Close call marks start of Iraq tour for 'Quarter Cav'
CAMP UDAIRI, Kuwait — For a few minutes last Friday, Pfc. Justin Patterson and his buddies from the 1st Squadron, 4th U.S. Cavalry, thought their charge to Iraq might end before it started, with a flash and a crash in the chill German night.
Patterson looked anxiously out the window as the chartered World Airways DC-10, loaded with 278 soldiers and mountains of battle gear, lumbered toward the end of the runway at the Nuremberg airport.
“I told my buddy, ‘We’re not going to get off the ground!’” recalled Patterson, 23, of Tucson, Ariz.
They almost didn’t.
Just as the aircraft lifted off the runway, the passengers heard a loud bang from the engine under the left wing, then saw a burst of fire trailing behind.
“There was a big flash,” said Staff Sgt. Willy Mora, 31, of Chicago.
“It sounded like a tire blew,” added Spc. Orin Jackson, 25, of Ridge Springs, S.C.
“There was no question — that wasn’t a sound the plane was supposed to make,” said their leader, Sgt. Maj. Robert Rose, 43, of Mountain View, Calif.
The jumbo jet seemed to struggle into the sky, the soldiers said, but eventually climbed to a cruising altitude of 30,000 feet. The pilot had quickly shut down the damaged engine and extinguished the fire.
Cavalry troops pride themselves on their bravado, but they hardly expected this sort of catastrophe when they found out last summer they would be deploying to Iraq with the other Europe-based soldiers from the 1st Infantry Division.
The soldiers from Troop B and C kissed their families goodbye and clambered aboard buses at Conn Barracks in Schweinfurt, Germany, shortly before midnight Thursday for the 90-minute ride to Nuremberg. The Army has built a highly protected holding area at the airport through which some 12,000 1st ID soldiers will pass through on their way to the Middle East this month. Friday’s 1/4 Cavalry flight was the third of nearly 50 flights.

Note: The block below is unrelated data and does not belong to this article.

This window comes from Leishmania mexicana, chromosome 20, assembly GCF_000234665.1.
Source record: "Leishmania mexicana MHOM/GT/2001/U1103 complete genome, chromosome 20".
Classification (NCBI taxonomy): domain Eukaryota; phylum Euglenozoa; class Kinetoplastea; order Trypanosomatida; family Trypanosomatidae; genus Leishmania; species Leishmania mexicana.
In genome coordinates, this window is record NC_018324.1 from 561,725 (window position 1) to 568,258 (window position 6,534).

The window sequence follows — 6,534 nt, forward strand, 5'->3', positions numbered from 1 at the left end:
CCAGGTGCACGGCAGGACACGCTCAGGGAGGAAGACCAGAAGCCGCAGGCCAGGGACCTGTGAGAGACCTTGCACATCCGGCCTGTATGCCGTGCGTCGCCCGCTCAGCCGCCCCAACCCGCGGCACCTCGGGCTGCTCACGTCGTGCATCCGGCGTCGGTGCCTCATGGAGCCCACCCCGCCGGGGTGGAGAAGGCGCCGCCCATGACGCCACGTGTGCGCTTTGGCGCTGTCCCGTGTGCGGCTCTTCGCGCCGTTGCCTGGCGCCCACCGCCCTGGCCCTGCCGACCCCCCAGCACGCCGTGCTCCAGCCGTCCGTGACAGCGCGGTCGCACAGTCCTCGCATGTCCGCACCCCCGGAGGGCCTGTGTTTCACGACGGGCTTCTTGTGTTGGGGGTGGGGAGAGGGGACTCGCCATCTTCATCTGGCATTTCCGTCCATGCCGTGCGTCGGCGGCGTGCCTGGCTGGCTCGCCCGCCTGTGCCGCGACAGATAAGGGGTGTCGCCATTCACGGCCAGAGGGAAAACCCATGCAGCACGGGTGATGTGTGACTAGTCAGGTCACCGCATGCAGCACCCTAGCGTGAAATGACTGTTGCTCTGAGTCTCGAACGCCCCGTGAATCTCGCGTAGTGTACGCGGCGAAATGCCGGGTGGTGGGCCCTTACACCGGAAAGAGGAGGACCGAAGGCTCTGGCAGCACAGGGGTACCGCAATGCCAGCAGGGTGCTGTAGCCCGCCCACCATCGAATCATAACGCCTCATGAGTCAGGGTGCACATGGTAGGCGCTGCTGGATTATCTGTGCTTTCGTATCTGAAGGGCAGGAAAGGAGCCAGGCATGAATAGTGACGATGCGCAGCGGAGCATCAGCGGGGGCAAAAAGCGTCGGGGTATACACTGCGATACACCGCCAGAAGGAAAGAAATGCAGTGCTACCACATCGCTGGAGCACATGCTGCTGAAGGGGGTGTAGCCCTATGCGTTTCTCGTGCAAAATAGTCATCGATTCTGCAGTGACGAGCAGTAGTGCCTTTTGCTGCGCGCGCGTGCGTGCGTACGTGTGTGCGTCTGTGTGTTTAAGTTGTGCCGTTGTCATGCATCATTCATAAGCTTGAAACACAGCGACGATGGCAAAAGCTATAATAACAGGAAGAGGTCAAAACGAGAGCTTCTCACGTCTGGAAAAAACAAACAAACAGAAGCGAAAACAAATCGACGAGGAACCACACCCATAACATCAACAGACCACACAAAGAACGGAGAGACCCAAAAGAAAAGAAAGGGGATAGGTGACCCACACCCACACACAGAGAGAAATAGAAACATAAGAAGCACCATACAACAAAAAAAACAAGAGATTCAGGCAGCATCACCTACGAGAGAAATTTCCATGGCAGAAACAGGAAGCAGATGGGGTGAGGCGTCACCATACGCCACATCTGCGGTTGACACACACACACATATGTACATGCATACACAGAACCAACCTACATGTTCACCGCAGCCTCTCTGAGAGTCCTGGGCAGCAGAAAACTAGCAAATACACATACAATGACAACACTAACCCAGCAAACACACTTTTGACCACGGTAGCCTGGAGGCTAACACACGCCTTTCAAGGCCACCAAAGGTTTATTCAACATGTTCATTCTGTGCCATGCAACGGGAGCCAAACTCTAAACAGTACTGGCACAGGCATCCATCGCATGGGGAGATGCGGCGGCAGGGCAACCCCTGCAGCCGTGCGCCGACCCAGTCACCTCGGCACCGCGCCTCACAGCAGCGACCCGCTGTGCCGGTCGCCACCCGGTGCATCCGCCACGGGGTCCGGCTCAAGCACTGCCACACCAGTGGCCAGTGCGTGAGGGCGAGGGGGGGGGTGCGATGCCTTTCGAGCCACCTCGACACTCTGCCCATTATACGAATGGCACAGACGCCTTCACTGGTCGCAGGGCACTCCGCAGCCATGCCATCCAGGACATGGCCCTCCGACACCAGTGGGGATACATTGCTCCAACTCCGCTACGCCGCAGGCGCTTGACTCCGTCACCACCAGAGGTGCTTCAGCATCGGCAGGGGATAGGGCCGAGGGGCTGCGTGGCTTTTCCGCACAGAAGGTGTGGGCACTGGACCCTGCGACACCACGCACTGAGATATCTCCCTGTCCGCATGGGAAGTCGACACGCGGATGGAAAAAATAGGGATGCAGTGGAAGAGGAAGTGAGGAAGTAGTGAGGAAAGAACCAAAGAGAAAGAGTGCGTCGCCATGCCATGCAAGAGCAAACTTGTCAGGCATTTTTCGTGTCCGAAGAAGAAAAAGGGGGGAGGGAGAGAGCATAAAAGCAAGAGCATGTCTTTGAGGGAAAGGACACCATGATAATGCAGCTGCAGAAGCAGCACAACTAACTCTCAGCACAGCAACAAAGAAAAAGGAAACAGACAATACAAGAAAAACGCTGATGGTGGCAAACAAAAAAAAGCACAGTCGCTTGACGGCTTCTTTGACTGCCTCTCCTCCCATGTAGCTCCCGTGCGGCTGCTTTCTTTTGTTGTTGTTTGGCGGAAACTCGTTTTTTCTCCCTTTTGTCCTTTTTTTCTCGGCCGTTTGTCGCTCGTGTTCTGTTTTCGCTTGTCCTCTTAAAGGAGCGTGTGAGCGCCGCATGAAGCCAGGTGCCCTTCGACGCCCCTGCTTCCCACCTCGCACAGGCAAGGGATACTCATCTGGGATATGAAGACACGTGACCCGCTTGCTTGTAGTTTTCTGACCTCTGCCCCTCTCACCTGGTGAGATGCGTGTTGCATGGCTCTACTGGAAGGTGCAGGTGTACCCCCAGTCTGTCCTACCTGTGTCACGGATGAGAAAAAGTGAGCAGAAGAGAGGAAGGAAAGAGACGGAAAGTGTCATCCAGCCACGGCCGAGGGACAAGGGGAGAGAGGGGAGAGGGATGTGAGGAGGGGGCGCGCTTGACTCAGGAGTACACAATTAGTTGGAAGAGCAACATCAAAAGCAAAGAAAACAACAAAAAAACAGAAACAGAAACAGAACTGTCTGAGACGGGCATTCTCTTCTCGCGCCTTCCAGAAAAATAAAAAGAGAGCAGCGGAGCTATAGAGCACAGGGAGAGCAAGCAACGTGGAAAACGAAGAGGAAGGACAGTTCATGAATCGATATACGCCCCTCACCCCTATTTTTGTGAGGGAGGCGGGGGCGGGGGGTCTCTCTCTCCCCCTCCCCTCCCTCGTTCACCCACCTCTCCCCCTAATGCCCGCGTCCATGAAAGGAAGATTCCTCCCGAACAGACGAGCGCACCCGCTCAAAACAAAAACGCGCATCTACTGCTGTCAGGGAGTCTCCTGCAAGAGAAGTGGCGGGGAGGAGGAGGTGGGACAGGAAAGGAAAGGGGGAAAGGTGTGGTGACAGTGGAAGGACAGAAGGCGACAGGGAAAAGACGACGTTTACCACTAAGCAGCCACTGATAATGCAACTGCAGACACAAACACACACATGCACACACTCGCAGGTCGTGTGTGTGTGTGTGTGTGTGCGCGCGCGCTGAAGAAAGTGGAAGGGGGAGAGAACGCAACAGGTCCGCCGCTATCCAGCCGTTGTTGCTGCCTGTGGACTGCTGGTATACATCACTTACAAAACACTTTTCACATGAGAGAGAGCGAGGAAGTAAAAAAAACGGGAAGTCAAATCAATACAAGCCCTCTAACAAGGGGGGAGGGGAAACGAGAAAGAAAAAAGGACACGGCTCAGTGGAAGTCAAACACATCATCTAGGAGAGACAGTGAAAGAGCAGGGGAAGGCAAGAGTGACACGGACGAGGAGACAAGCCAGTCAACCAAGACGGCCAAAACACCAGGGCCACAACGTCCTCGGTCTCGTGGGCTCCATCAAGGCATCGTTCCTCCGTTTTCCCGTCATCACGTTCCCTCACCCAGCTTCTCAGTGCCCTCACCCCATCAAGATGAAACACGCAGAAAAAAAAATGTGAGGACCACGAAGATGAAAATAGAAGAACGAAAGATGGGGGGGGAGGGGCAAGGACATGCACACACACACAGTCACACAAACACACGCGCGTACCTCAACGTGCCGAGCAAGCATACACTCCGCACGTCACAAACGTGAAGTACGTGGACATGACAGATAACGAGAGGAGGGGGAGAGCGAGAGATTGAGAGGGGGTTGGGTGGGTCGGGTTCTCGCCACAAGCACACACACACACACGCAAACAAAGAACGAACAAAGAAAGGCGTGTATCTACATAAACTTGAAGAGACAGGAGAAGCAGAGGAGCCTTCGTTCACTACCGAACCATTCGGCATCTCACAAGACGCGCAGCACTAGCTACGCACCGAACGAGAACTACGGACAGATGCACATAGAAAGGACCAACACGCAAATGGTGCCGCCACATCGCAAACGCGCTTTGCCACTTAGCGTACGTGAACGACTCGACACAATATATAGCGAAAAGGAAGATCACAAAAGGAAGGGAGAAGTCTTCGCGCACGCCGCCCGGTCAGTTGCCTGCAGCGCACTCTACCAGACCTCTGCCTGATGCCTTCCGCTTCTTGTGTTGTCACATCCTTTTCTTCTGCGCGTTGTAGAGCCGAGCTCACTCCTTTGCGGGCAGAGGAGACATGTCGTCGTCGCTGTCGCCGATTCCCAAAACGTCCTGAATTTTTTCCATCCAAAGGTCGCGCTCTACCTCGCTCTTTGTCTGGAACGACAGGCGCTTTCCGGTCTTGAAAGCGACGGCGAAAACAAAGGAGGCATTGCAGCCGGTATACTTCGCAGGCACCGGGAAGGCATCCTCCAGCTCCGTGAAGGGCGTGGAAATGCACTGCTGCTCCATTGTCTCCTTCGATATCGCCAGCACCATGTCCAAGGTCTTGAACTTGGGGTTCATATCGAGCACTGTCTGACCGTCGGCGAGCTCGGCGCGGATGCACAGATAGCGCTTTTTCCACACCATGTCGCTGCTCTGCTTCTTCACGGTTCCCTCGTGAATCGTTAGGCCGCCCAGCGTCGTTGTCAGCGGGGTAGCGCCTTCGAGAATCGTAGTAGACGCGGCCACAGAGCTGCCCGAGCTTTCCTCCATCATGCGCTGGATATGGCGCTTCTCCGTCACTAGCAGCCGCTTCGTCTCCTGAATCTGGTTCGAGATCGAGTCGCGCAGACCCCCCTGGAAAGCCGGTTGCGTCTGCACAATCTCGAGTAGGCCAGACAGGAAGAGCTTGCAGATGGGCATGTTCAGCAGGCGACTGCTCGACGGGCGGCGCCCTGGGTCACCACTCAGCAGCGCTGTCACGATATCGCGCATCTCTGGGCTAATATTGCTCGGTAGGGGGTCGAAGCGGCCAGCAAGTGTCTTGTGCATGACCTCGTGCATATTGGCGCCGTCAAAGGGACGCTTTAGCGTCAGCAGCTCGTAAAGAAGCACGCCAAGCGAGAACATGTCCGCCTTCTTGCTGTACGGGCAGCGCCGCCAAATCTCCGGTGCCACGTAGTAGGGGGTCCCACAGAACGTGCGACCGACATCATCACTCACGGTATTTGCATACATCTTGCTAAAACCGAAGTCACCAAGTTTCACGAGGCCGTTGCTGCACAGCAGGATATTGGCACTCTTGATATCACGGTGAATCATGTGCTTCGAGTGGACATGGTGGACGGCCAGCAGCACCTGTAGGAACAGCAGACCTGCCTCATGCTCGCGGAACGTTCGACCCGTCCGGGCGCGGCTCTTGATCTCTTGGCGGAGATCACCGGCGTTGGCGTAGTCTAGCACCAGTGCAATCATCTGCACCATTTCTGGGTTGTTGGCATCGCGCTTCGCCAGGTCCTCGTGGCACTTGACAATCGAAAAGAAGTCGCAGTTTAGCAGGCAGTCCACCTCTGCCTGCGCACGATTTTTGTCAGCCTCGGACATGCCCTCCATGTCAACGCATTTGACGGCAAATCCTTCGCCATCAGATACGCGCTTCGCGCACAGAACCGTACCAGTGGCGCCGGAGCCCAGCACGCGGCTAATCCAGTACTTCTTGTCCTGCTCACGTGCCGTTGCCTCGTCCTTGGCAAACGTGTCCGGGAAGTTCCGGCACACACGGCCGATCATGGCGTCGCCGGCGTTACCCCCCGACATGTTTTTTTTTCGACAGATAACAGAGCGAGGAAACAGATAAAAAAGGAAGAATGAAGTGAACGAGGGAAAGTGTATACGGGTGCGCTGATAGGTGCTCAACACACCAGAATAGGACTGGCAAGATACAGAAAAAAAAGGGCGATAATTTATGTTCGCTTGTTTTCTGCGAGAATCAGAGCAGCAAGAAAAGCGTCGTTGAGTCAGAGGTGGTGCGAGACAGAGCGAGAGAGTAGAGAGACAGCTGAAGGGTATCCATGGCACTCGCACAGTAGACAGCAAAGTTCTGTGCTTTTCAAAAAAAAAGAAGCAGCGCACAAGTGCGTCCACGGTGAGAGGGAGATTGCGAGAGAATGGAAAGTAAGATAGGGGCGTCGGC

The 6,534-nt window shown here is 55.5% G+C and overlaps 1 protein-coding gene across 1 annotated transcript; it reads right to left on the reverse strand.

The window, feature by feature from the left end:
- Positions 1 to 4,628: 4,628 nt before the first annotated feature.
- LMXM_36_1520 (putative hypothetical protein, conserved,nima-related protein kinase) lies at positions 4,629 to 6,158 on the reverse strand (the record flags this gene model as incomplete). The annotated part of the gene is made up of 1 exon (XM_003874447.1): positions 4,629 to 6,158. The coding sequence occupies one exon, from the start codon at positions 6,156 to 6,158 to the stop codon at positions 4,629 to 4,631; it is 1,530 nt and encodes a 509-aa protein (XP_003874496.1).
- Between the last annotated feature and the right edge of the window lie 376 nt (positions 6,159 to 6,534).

The evening had gone smoothly enough. The soldiers had gorged themselves on a catered midnight meal of roast beef, potatoes and corn. They rested on double-bunk cots in a carpeted rest area, then boarded the plane for the 3 a.m. departure. Already up almost 24 hours, many of the men drifted off to sleep — until the boom and the flash.
“The guys who were awake, they were all freaking out,” Patterson said. “You could see everybody’s eyes were big.”
Shortly after the explosion, the pilot said the plane “had a little malfunction, but we’re working on it,” the soldiers recalled. Later he said they “had a small problem with the engine, but we shut it down.”
“We practice for this all the time,” the pilot added.
Three times as the plane shed fuel, it seemed to lurch to the right. Staff Sgt. Peter Caruana, 25, of Chicago, said he wondered each time if the plane was spinning into a final dive.
“Your heart kind of stopped on every one of them,” he said.
Maj. Sean Herron, the 1st ID’s transportation officer, said the plane landed safely just 21 minutes after it took off, although soldiers on the jet thought the flight lasted at least twice that long. They were surprised that the landing was rather uneventful, except for the firetrucks and ambulances lining the airfield.
“The whole runway was lit up,” Jackson said.
Safely on the ground, the soldiers fell asleep in the bunks at the terminal and lounged in the Army’s new game room all day Friday. About 6:30 p.m., they jammed into more buses for a five-hour ride to Ramstein Air Base. There they boarded another World Airways jet. Patterson said he carefully noted the tail number to make sure it wasn’t the same one.
Before the second takeoff, a hush fell over the plane.
“It was really quiet until we made sure we were going to get off the ground,” Rose said.
Caruana was taking nothing for granted.
“I had my eyes on the engines,” he said.
They landed in Kuwait without incident and finally reached Camp Udairi about 10 a.m. local time Saturday, almost 36 hours after they left Schweinfurt. They’ll go through about two weeks of training before convoying north to Iraq, where “Quarter Cav” will spend the next year patrolling the dangerous Sunni Triangle north of Baghdad — with one unexpected adventure already under their belts.